40th Anniversary of the
First Men on the Moon

True American Heroes
Buzz Aldrin - Michael Collins - Neil Armstrong

Speakers on for Fly Me to the Moon  -- Click on thumbnail photos to enlarge.
We were there for the launch!

Items scanned below are from a 40 year old scrapbook made by then eight year old Lisa Smith (now Hoover), my daughter, who was really into space travel in her Brownie Girl Scout Troop. We made the journey from Jacksonville, Florida to Cape Kennedy to witness the historic launch to the moon.

Lisa 1969


Left: Lisa Hoover 2009 with sons Michael and Joey Hoover, ages 19 and 17. Joey would like to be a NASA Engineer

Left: Thousands of people eager to witness history in the making lined along the shores of the Indian River for a good view of the launch pad.  above right

      Bettye Chambers, Buford, GA

Click on scrapbook page thumbnails to enlarge and read some or the reporting by the Jacksonville Florida Times Union for July 16 - July 20, 1969.  All newspaper articles are the original from the  Florida Times-Union and are very yellow and fragile now ;- )

July 16, l969


No countdown was
Read famous quote from
Von Braun

Wives of





Isolated Collins'
lonely vigil in


Let us hear from you. . .

Where were you on July 16, 1969, when the
astronauts took off from Cape Kennedy in Florida? 

Where were you on July 20, 1969 when the first men walked on the moon? 
Send us a note

Left:  actual stamp


1969 Fast Facts: Apollo 11's Historic Moon Landing

Sunday, July 19, 2009

U.S. astronauts landed on the Moon on July 20, 1969.

An estimated half billion television viewers--at that time, the largest audience ever-watched.

Neil Armstrong descended from the lunar module and became the first person to walk on the moon.

As Armstrong walked on the moon he declared "That's one small step for a man, one giant leap for mankind."

A massive three-stage Saturn V booster rocket launched Apollo 11 on its lunar mission on July 16, 1969.

After orbiting the earth for several hours, the third stage of the Saturn rocket was fired, sending Apollo 11 toward the moon.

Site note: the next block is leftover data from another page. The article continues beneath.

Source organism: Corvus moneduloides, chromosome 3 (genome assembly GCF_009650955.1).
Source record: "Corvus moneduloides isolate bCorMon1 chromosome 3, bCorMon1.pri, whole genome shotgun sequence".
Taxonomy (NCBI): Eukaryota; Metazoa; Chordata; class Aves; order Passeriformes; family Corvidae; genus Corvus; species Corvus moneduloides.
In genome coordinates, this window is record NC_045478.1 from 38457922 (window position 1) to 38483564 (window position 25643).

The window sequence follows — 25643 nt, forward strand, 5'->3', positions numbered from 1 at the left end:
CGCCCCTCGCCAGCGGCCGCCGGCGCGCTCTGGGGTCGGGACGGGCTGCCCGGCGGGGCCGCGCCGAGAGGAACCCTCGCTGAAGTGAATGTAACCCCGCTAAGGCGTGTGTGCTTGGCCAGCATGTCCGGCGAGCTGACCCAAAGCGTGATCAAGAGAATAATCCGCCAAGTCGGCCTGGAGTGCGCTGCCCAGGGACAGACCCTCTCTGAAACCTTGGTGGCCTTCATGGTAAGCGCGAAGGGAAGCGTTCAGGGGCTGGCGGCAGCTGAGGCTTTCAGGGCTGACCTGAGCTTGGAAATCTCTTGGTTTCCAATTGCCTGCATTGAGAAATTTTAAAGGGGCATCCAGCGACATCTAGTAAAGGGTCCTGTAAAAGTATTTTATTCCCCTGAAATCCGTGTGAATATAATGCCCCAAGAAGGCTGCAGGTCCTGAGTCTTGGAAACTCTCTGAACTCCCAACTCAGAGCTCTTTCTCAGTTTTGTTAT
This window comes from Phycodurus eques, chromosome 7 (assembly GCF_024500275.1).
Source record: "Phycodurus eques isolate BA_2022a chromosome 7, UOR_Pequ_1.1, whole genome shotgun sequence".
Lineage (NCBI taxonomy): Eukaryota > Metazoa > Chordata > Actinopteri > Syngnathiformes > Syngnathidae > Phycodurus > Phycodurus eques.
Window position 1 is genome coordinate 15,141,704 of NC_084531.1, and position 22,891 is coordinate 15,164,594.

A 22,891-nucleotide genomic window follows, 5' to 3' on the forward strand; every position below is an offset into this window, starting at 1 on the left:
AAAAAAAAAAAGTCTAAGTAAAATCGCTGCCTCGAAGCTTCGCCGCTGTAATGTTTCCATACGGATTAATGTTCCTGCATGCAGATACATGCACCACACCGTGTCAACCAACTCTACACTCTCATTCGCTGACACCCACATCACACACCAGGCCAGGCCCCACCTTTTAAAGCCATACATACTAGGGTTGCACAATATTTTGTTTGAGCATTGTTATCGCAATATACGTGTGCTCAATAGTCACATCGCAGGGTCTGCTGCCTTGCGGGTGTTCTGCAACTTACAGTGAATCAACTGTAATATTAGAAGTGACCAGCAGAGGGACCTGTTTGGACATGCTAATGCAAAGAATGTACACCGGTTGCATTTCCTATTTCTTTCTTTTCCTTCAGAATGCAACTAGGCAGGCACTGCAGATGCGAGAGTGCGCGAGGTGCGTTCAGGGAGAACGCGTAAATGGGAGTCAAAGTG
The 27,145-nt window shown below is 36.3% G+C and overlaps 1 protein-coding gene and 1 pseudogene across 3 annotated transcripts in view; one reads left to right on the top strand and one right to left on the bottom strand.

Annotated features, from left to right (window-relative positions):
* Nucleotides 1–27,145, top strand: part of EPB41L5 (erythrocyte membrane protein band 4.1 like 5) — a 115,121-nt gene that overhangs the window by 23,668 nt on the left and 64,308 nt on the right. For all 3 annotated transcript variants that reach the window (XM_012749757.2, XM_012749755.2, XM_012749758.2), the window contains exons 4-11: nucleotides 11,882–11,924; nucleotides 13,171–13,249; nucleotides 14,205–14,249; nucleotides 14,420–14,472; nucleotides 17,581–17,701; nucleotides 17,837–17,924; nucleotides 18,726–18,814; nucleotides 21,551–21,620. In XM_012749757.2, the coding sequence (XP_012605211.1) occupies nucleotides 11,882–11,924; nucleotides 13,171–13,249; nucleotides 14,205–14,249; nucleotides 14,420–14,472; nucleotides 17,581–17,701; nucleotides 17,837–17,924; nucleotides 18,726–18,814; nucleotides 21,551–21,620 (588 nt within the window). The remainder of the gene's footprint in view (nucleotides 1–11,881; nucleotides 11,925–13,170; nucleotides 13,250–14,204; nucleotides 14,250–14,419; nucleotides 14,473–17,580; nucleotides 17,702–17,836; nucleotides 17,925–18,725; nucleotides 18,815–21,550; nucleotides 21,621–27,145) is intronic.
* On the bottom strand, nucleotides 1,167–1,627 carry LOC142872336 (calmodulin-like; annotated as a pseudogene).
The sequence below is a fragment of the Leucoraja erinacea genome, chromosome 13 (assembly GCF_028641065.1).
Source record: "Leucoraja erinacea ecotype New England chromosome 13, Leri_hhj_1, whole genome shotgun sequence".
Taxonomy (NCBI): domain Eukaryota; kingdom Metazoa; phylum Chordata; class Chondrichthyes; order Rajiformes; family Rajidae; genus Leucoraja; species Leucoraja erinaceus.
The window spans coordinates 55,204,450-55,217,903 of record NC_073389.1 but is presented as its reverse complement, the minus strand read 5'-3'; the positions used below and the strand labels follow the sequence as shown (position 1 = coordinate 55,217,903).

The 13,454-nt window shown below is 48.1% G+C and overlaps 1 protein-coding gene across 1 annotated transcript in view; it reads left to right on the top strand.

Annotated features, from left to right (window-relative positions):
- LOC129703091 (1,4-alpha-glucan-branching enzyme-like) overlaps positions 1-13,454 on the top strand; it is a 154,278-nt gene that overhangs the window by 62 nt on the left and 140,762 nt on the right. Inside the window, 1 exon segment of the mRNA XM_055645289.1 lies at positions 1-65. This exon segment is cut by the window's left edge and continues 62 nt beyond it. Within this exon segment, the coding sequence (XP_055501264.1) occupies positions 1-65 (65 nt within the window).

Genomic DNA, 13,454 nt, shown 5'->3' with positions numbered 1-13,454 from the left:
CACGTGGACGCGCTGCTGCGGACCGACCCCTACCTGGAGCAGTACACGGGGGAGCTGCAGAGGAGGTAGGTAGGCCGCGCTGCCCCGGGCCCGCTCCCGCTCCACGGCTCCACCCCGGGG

The spacecraft, which now consisted of a command and service module (CSM) and a lunar module (LM), orbited the moon for a day before the LM, with Armstrong and Air Force Colonel Edwin (Buzz) Aldrin on board, was separated from the CSM and began its descent to the moon.

Air Force Lieutenant Colonel Michael Collins, the CSM pilot, remained in lunar orbit.

The LM, dubbed "Eagle," touched down on the moon's surface on July 20.

About 6 hours later, Armstrong and Aldrin donned their spacesuits and exited the LM.

After practicing walking on the moon the astronauts deployed various equipment for scientific experiments.

The astronauts collected about 50 pounds of lunar rocks and soil. T

Television cameras that the astronauts had mounted on the moon's surface broadcast live images of their activities to viewers around the world.

Following their 2.5 hour moonwalk, Armstrong and Aldrin blasted off from the moon on July 21, leaving behind a U.S. flag and a plaque bearing the inscription: "Here men from the planet Earth first set foot upon the moon. July 1969 A.D. We came in peace for all mankind."

In a lunar orbit rendezvous, Armstrong and Aldrin joined Collins in the CSM and set the LM adrift in space.

The Apollo 11 crew safely splashed down in the Pacific Ocean on July 24.

U.S astronauts would return the moon's surface five more times through December 1972

View the following:

Apollo 11 mission to the moon - the event in actual photos
View Apollo 11 - One Small Step Video.




Web page by
Bettye C.
July 21, 2009